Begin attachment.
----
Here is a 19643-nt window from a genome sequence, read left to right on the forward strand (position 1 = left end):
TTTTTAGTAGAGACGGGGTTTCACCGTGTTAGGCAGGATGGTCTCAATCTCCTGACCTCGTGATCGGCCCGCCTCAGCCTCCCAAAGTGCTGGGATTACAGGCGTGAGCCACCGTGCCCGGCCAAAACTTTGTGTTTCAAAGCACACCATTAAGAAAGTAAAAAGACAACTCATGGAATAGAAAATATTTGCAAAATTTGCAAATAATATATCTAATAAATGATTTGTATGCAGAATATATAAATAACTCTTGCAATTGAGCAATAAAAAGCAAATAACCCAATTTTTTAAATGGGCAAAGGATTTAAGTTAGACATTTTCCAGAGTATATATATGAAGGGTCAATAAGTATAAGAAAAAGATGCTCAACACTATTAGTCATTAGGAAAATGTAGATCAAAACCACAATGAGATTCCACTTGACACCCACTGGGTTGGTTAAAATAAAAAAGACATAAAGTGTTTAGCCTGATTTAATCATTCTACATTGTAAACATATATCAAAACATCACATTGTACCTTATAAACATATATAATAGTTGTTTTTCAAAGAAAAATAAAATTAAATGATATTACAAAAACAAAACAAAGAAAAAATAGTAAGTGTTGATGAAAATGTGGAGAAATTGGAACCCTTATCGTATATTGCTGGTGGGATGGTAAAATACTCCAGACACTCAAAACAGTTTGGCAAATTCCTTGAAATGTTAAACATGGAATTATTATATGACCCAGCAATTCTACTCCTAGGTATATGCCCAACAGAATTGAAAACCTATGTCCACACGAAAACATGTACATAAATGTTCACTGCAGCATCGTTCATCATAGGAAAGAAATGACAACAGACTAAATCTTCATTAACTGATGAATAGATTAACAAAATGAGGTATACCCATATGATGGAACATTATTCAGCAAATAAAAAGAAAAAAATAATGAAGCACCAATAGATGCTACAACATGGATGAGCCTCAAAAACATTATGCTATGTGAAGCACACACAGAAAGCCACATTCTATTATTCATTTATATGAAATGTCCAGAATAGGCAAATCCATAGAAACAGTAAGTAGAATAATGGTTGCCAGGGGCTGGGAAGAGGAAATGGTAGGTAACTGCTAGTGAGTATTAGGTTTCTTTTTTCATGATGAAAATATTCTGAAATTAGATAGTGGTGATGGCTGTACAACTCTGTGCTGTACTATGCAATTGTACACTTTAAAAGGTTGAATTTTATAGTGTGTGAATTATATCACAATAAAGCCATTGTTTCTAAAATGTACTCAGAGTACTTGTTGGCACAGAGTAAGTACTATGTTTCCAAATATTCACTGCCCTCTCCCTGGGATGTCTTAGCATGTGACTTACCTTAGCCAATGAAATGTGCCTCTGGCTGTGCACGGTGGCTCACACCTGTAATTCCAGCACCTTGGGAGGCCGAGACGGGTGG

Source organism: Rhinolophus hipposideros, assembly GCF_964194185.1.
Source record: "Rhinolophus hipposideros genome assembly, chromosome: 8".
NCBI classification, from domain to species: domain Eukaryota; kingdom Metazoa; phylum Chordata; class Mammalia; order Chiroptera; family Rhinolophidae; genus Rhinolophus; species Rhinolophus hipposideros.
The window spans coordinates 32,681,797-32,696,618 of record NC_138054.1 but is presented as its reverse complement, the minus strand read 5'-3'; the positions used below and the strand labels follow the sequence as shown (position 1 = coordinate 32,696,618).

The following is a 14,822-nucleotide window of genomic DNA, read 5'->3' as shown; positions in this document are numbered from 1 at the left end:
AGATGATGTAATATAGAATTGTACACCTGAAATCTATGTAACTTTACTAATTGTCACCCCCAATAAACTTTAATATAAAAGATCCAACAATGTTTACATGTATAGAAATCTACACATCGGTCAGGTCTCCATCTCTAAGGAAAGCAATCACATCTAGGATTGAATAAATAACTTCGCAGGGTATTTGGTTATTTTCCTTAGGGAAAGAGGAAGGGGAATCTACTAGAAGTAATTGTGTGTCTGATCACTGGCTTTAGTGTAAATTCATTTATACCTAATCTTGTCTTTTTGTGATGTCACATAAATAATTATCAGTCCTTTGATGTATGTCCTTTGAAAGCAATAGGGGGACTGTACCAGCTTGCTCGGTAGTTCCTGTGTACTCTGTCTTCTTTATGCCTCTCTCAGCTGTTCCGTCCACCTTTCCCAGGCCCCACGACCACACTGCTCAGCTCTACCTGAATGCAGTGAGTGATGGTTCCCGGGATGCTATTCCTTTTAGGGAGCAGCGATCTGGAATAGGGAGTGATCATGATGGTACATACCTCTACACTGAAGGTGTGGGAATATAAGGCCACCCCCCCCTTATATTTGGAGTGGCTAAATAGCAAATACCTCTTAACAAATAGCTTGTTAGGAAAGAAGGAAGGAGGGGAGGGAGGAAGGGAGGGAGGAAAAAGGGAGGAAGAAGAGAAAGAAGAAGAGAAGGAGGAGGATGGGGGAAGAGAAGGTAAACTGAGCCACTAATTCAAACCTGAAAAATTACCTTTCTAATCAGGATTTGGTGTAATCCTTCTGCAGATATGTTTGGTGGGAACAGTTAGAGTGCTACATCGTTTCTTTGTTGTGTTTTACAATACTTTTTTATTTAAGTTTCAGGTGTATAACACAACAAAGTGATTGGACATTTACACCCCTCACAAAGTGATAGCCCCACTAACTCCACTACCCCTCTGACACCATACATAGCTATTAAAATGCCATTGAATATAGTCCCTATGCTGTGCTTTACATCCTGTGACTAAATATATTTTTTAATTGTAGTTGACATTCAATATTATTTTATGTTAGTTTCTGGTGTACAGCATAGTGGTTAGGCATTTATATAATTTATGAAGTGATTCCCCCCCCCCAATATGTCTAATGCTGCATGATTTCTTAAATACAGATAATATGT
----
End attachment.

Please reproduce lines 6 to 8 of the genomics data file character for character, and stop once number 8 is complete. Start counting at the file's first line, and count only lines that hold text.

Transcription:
The window spans coordinates 32,681,797-32,696,618 of record NC_138054.1 but is presented as its reverse complement, the minus strand read 5'-3'; the positions used below and the strand labels follow the sequence as shown (position 1 = coordinate 32,696,618).

The following is a 14,822-nucleotide window of genomic DNA, read 5'->3' as shown; positions in this document are numbered from 1 at the left end:
AGATGATGTAATATAGAATTGTACACCTGAAATCTATGTAACTTTACTAATTGTCACCCCCAATAAACTTTAATATAAAAGATCCAACAATGTTTACATGTATAGAAATCTACACATCGGTCAGGTCTCCATCTCTAAGGAAAGCAATCACATCTAGGATTGAATAAATAACTTCGCAGGGTATTTGGTTATTTTCCTTAGGGAAAGAGGAAGGGGAATCTACTAGAAGTAATTGTGTGTCTGATCACTGGCTTTAGTGTAAATTCATTTATACCTAATCTTGTCTTTTTGTGATGTCACATAAATAATTATCAGTCCTTTGATGTATGTCCTTTGAAAGCAATAGGGGGACTGTACCAGCTTGCTCGGTAGTTCCTGTGTACTCTGTCTTCTTTATGCCTCTCTCAGCTGTTCCGTCCACCTTTCCCAGGCCCCACGACCACACTGCTCAGCTCTACCTGAATGCAGTGAGTGATGGTTCCCGGGATGCTATTCCTTTTAGGGAGCAGCGATCTGGAATAGGGAGTGATCATGATGGTACATACCTCTACACTGAAGGTGTGGGAATATAAGGCCACCCCCCCCTTATATTTGGAGTGGCTAAATAGCAAATACCTCTTAACAAATAGCTTGTTAGGAAAGAAGGAAGGAGGGGAGGGAGGAAGGGAGGGAGGAAAAAGGGAGGAAGAAGAGAAAGAAGAAGAGAAGGAGGAGGATGGGGGAAGAGAAGGTAAACTGAGCCACTAATTCAAACCTGAAAAATTACCTTTCTAATCAGGATTTGGTGTAATCCTTCTGCAGATATGTTTGGTGGGAACAGTTAGAGTGCTACATCGTTTCTTTGTTGTGTTTTACAATACTTTTTTATTTAAGTTTCAGGTGTATAACACAACAAAGTGATTGGACATTTACACCCCTCACAAAGTGATAGCCCCACTAACTCCACTACCCCTCTGACACCATACATAGCTATTAAAATGCCATTGAATATAGTCCCTATGCTGTGCTTTACATCCTGTGACTAAATATATTTTTTAATTGTAGTTGACATTCAATATTATTTTATGTTAGTTTCTGGTGTACAGCATAGTGGTTAGGCATTTATATAATTTATGAAGTGATTCCCCCCCCCCAATATGTCTAATGCTGCATGATTTCTTAAATACAGATAATATGT